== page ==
Reality TV these days is no longer just a comforting block of Velveeta sitting on your DVR. It has strapped on a Mexican wrestling mask and peacocks its ridiculousness around the ring.
So it's refreshing when a series does its best to cut down on the histrionics and tries to present some semblance of that experience most of us know as reality. "The Chair," which premieres Saturday, is Starz's first dive into the trough of unscripted programming and thankfully, it's not particularly interested in giving us hissable villains or steamy trysts.
But whether it makes for compelling TV viewing depends a lot on one's interest in the mechanics of independent filmmaking.
The series is a spiritual follow-up to HBO's "Project Greenlight," the three-season make-a-movie reality series produced by Matt Damon, Ben Affleck and Chris Moore. Moore is back alone as the creator and executive producer of "The Chair," along with fellow executive producer Zachary Quinto.
The mission this time isn't just to put a fledgling filmmaker through a trial by fire, but to see how two untested directors with very different sensibilities can interpret the exact same script. The person who makes the best film, as judged by the viewing audience, will win $250,000.
In his introduction, Moore speaks of his experience producing "Good Will Hunting" for Damon and Affleck, and reveals that before Gus Van Sant signed on to direct, they developed the project for both Mel Gibson and Michael Mann. (The mind boggles).
Unfortunately for cinema lovers, it doesn't appear "The Chair" will be showing us the birth of the next David Lynch. Or even Jennifer Lynch, for that matter.
The trailers for the resulting films don't promise anything more than efficiently made film festival curiosities. This is strictly for lovers of the process.
The two filmmakers are Shane Dawson, a YouTube star whose channel of daily goofy shorts has earned him a following of millions of teenagers, and Anna Martemucci, a struggling screenwriter with a series of short films and one indie feature under her belt.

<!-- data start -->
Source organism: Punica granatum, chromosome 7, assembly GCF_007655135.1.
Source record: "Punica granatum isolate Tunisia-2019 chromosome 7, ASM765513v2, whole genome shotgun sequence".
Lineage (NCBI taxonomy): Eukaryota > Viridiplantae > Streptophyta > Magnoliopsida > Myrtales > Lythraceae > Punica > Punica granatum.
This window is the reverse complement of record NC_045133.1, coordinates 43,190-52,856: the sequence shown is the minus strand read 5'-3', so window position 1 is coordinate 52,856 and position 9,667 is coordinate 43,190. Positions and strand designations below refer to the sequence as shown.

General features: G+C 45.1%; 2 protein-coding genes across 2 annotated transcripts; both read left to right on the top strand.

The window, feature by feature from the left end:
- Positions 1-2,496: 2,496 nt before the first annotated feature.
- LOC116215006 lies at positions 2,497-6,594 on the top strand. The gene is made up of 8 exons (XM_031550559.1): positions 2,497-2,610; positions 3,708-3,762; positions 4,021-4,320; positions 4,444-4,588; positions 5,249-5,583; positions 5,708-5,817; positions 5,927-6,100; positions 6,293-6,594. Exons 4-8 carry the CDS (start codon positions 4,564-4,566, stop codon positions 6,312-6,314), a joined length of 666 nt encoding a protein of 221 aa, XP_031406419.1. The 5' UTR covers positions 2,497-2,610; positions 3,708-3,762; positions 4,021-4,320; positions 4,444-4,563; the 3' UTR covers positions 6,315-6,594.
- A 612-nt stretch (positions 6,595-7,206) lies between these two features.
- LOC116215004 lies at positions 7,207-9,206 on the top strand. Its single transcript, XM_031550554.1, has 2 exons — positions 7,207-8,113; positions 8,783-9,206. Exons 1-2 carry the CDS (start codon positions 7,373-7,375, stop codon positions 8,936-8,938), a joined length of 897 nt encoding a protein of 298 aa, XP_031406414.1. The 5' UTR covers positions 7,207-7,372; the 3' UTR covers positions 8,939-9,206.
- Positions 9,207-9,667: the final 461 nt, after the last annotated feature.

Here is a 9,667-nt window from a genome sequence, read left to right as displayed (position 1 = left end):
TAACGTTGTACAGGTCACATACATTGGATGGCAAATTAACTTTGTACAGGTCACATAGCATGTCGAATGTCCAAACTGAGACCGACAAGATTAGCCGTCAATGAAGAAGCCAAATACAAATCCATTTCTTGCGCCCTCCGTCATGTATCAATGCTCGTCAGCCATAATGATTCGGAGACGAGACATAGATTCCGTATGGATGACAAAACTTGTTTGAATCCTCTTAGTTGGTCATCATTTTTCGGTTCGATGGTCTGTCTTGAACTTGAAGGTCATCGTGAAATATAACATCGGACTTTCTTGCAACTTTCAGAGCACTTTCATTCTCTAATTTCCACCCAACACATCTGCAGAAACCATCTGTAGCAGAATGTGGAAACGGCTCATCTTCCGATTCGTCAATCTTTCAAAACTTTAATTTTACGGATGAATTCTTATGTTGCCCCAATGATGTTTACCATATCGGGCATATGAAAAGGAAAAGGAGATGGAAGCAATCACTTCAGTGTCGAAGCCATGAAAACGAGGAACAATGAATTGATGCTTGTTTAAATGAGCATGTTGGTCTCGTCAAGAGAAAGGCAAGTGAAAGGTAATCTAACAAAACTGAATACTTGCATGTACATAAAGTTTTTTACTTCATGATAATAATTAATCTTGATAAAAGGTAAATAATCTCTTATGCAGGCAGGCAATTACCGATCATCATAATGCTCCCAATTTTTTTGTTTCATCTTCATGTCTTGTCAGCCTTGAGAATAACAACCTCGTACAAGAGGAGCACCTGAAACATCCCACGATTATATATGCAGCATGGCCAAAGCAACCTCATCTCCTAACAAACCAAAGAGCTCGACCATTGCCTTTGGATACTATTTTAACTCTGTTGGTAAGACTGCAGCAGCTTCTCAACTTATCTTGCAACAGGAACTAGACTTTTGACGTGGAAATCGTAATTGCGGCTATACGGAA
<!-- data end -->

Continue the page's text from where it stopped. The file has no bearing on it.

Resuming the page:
Based on the two episodes made available for review, neither filmmaker appears to be a strict amateur, like Mark Borchardt of the documentary "American Movie," but neither seems to be a visionary. Instead they are two competent freshman directors struggling with the same troubles of countless others who have been in the exact same position -- money problems, crew problems, script problems (minus the reality show cameras, of course).
It's definitely not life-or-death, or even a portrait of artistic excess. The budgets aren't high enough for that.
The original script, "How Soon Is Now," by Dan Schoffer, is a simple coming-of-age story about two teens returning home for Thanksgiving after their first months away at college.
But under the guidance of Dawson and Martemucci, the films diverge wildly. Dawson's film becomes "Not Cool," an extremely raunchy poop-and-vomit comedy; while Martemucci turns it into "Hollidaysburg," an earnest Zach Braff-ian tale.
"The Chair," meanwhile, provides a wealth of anecdotal context for anyone thinking of pursuing their own independent feature. But "Hearts of Darkness" this is not.
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